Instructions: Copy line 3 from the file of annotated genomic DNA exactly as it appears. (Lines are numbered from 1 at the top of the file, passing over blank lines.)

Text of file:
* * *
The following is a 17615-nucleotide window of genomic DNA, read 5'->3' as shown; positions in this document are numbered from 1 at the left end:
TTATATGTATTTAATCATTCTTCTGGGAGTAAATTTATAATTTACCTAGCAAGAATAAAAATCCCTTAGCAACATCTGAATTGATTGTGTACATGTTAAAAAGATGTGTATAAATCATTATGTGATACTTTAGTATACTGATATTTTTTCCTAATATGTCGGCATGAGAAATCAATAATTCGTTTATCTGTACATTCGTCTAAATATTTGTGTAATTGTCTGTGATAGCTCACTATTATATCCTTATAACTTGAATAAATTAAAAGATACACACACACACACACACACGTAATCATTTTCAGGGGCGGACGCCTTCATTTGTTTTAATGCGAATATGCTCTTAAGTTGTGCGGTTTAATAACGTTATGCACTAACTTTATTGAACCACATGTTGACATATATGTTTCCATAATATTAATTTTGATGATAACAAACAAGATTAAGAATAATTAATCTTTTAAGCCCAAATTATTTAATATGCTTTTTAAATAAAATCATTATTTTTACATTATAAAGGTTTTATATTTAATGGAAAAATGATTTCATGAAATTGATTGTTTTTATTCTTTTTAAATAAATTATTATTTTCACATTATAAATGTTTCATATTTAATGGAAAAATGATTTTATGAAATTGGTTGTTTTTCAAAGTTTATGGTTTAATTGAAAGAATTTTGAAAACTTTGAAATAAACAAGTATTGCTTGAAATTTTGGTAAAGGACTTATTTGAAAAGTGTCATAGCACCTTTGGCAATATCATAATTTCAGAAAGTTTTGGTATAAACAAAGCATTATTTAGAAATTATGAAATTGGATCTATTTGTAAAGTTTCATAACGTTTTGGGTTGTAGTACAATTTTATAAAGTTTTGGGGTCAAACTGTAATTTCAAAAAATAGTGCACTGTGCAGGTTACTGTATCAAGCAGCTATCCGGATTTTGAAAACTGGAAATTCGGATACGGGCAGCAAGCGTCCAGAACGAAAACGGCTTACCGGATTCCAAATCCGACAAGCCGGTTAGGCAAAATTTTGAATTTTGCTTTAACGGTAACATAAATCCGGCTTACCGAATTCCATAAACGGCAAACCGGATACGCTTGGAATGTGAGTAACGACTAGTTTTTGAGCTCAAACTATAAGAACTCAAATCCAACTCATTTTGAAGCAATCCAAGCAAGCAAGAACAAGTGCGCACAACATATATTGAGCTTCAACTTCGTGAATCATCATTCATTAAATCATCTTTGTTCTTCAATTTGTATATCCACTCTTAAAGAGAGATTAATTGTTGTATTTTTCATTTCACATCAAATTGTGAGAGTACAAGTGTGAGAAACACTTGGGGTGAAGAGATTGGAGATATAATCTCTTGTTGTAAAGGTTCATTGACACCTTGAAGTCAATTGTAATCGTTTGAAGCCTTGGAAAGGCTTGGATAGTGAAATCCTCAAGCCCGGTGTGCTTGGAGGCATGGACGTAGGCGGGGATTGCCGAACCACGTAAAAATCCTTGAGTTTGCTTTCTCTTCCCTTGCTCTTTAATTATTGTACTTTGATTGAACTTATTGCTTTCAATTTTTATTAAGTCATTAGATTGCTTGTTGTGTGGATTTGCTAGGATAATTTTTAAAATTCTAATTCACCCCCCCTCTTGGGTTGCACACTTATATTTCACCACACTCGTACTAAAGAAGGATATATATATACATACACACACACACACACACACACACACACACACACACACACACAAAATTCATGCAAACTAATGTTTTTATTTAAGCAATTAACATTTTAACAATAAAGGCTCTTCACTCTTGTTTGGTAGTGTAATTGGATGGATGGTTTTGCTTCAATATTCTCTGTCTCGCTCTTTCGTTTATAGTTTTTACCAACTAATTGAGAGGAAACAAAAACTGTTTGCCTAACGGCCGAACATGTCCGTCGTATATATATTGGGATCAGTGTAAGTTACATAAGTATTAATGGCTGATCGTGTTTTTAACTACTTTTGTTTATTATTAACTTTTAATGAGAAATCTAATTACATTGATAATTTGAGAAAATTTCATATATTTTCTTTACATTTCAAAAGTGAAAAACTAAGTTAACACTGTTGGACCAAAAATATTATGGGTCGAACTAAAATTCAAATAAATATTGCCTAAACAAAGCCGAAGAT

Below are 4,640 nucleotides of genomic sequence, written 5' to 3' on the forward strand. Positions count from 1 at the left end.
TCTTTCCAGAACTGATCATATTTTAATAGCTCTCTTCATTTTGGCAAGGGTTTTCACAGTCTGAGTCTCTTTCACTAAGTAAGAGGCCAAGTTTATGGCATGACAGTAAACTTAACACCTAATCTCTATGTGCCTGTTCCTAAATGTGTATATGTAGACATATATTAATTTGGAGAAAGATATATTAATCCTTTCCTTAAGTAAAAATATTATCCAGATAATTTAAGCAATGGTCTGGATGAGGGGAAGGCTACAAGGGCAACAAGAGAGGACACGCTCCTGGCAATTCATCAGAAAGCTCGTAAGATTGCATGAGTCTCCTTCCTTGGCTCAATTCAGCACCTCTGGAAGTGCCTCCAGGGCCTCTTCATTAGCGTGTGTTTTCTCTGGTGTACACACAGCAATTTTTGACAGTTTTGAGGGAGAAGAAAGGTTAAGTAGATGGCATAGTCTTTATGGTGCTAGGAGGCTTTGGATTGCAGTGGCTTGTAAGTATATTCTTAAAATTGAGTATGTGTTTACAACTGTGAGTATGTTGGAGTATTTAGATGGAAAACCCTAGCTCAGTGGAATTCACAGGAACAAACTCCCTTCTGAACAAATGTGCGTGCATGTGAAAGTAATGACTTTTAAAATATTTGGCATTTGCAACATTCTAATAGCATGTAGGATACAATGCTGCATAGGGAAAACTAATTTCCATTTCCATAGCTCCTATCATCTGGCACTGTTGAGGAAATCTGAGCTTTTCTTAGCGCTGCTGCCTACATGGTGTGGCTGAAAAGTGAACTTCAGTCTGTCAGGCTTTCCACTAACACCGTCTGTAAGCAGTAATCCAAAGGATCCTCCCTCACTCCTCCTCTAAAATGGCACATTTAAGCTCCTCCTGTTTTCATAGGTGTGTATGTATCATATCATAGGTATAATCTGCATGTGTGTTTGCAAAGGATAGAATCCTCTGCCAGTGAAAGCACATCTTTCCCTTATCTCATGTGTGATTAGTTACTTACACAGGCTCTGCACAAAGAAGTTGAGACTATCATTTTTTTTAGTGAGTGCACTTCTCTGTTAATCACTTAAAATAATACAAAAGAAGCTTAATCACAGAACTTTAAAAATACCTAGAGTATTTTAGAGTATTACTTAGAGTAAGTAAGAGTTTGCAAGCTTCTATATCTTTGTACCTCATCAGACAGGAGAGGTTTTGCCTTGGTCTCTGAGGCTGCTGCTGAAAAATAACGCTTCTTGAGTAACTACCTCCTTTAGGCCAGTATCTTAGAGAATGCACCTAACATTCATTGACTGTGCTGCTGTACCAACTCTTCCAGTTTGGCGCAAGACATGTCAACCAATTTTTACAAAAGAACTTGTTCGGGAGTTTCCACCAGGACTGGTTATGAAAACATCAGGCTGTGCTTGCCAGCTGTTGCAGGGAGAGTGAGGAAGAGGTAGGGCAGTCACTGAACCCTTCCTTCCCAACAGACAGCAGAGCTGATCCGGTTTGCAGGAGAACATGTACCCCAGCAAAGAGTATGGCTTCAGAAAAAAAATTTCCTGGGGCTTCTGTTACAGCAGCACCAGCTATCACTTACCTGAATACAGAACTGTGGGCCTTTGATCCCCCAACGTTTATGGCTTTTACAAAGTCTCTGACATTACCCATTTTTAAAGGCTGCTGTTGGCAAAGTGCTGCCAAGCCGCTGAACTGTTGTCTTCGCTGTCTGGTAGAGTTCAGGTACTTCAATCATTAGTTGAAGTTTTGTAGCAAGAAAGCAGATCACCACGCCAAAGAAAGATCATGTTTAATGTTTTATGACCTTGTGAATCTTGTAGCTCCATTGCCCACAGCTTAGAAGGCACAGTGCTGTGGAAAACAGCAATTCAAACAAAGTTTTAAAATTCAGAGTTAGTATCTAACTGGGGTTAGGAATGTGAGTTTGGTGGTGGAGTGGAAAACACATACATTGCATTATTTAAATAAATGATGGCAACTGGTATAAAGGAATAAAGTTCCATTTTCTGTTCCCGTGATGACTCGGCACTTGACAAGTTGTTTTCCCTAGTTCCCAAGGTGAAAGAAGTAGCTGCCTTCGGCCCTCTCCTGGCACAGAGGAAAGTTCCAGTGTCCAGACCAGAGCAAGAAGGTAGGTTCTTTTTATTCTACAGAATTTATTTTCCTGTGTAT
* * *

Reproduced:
Below are 4,640 nucleotides of genomic sequence, written 5' to 3' on the forward strand. Positions count from 1 at the left end.